I really love getting cosy under a blanket when it's cold and dark outside and having a bit of a check-in with myself.

Some routes for your reflection to take could be around how you feel about different aspects of your life - your work, your relationships, your health and wellbeing, your role in your community, your identity? What feels meaningful in your life at the moment? And where are you feeling unfulfilled - what is missing for you in these aspects? Where could I make different choices to get my needs met?

There are loads of great tools out there to support with this kind of reflective practice. I use Year Compass which is free to use and download on their site

Remember, you don't have to change everything tomorrow. Or this month. Or this year even. But this might get you closer to a sense of what's meaningful for you.

Reframe the whole thing!

Maybe New Year's Resolutions serve an unexpected but valuable purpose as an annual ritual or practice in working on our relationship with FAILURE.

Personally, I don't think this kind of self-development work gets anywhere near enough attention. Not many people want to go to a failure coach even though the fear of failure can completely disempower us and infiltrate every aspect of our lives. Fear of failure keeps us small, it keeps us quiet, it keeps us in unfulfilling lives, and it stops us from trying.

Slight sidenote...

I recently started following Nile Wilson, former artistic gymnast, on social media as part of my own failure coaching! Now retired, he often posts videos on his channels of him and his athlete mates taking on unbelievable physical challenges that have gone viral. Sometimes he will succeed at the challenges (and things get comically competitive between him and his mates) but just as often one of them just can't do it no matter how hard they try. They fail the challenge. Now Nile is a phenomenal gymnast - an Olympian no less, gold medal winner, literally one of the best humans in the world at what he did. So why do I enjoy watching these videos so much other than the fact that he seems to be a lovely Yorkshire lad (and I'm definitely not alone with half a million followers on Instagram alone)? Firstly, I think it's a reminder that even at the top of your game you can't do EVERYTHING. I am not going to be the best at everything I could possibly come across in the worlds of sex and kink, for example. Secondly, I love how joyfully he fails despite his competitiveness. There's a visible enjoyment at testing his limits and finally accepting that something is beyond him. Check out his Instagram here if you want to see what I mean! He also gave a touching TED Talk about the light and dark sides of what it takes to reach the levels he did.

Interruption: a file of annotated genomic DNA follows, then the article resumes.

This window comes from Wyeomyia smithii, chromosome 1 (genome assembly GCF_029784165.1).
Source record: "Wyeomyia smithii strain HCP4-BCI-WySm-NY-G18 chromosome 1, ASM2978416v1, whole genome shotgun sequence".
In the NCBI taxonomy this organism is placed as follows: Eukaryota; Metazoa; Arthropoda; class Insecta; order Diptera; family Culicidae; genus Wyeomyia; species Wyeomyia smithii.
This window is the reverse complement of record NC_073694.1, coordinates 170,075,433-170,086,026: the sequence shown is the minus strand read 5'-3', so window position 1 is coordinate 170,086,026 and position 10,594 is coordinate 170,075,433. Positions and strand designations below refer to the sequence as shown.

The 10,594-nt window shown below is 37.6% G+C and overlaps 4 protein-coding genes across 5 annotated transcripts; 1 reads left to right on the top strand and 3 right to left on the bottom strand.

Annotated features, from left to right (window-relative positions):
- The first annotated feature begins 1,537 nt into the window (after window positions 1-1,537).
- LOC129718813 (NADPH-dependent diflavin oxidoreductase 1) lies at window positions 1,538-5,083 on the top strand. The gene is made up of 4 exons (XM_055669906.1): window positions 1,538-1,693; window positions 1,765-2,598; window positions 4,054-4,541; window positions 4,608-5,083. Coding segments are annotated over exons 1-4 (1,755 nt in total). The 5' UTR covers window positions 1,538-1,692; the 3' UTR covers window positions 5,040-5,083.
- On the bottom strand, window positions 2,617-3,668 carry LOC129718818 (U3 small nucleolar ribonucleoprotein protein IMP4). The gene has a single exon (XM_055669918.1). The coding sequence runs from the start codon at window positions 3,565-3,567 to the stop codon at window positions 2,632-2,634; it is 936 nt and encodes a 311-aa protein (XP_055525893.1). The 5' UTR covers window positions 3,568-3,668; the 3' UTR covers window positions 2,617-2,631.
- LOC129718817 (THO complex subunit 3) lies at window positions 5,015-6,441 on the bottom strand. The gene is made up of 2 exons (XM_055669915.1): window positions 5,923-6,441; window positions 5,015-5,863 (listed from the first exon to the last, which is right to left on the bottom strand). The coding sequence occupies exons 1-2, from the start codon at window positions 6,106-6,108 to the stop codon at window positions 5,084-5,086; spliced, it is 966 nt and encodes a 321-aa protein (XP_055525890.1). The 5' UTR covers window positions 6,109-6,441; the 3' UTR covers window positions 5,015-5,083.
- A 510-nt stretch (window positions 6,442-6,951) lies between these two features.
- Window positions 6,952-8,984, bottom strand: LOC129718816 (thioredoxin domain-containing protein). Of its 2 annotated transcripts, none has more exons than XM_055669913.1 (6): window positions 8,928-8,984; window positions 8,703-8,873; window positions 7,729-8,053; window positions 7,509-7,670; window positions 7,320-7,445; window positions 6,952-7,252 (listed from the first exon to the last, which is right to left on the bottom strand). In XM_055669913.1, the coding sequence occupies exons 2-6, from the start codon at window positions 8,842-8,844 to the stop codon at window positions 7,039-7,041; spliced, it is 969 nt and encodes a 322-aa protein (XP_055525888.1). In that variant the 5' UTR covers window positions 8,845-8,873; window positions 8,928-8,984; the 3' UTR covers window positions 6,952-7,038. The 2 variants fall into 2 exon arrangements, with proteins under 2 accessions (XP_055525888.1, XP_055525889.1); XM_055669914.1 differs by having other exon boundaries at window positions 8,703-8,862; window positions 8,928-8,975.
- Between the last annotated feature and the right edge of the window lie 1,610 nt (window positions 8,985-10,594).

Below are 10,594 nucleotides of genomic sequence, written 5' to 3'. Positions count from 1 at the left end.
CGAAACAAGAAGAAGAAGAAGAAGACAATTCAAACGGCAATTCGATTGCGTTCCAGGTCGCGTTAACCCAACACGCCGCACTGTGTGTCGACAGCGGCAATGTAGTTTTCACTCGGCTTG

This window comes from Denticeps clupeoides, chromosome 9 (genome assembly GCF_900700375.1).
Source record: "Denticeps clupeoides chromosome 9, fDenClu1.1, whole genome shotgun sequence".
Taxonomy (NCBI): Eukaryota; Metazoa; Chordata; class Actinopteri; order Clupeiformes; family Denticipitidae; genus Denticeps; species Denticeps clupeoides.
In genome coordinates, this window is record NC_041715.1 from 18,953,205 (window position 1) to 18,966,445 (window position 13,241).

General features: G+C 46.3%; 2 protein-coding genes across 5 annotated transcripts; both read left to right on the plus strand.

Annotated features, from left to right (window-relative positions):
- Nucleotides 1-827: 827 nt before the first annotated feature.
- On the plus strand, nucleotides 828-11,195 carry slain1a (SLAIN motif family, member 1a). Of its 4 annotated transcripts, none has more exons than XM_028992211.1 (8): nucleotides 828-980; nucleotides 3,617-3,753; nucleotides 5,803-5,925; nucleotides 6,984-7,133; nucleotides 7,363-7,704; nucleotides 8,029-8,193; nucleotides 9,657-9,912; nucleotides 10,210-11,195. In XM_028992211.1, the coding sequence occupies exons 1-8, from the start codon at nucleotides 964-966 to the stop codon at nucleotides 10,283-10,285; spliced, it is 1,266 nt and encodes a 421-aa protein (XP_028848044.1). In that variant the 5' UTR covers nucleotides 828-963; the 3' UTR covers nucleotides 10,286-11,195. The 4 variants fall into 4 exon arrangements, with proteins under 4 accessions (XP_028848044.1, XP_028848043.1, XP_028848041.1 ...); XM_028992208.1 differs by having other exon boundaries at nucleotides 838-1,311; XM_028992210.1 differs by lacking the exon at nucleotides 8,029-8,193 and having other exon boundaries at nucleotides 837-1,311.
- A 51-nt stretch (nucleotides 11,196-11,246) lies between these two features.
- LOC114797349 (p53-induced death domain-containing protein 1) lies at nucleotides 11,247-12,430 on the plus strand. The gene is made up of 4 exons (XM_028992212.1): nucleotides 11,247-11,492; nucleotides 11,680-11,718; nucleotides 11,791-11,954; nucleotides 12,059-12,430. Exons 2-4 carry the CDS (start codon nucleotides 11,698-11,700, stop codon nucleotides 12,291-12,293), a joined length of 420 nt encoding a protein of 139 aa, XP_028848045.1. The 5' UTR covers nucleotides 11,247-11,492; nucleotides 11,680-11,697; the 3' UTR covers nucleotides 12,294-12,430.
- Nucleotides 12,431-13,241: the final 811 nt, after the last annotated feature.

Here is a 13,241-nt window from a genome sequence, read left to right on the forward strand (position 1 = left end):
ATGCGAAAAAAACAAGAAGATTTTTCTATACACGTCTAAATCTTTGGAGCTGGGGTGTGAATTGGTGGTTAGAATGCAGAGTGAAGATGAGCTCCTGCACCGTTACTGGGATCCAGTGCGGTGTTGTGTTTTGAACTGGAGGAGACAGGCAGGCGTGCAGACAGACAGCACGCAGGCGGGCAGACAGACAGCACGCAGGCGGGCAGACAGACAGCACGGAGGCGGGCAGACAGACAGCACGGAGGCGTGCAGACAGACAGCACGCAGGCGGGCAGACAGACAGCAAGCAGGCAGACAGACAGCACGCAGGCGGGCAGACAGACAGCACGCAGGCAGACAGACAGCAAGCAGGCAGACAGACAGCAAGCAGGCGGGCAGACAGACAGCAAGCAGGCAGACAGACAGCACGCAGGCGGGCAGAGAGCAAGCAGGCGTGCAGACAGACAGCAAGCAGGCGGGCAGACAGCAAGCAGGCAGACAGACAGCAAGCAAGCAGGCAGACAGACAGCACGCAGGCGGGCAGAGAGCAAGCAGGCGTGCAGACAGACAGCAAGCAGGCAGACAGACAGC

So coming back to New Year's Resolutions, maybe there's something in this collective practice of setting goals that the majority of us will fail to live up to and to be able to all laugh about it together come mid-January! Maybe that is all the more reason why we should dare ourselves to dream BIG and enjoy the beautiful shadow work ritual you're a part of 💜

Image credit: Photo by Rodion Kutsaiev on Unsplash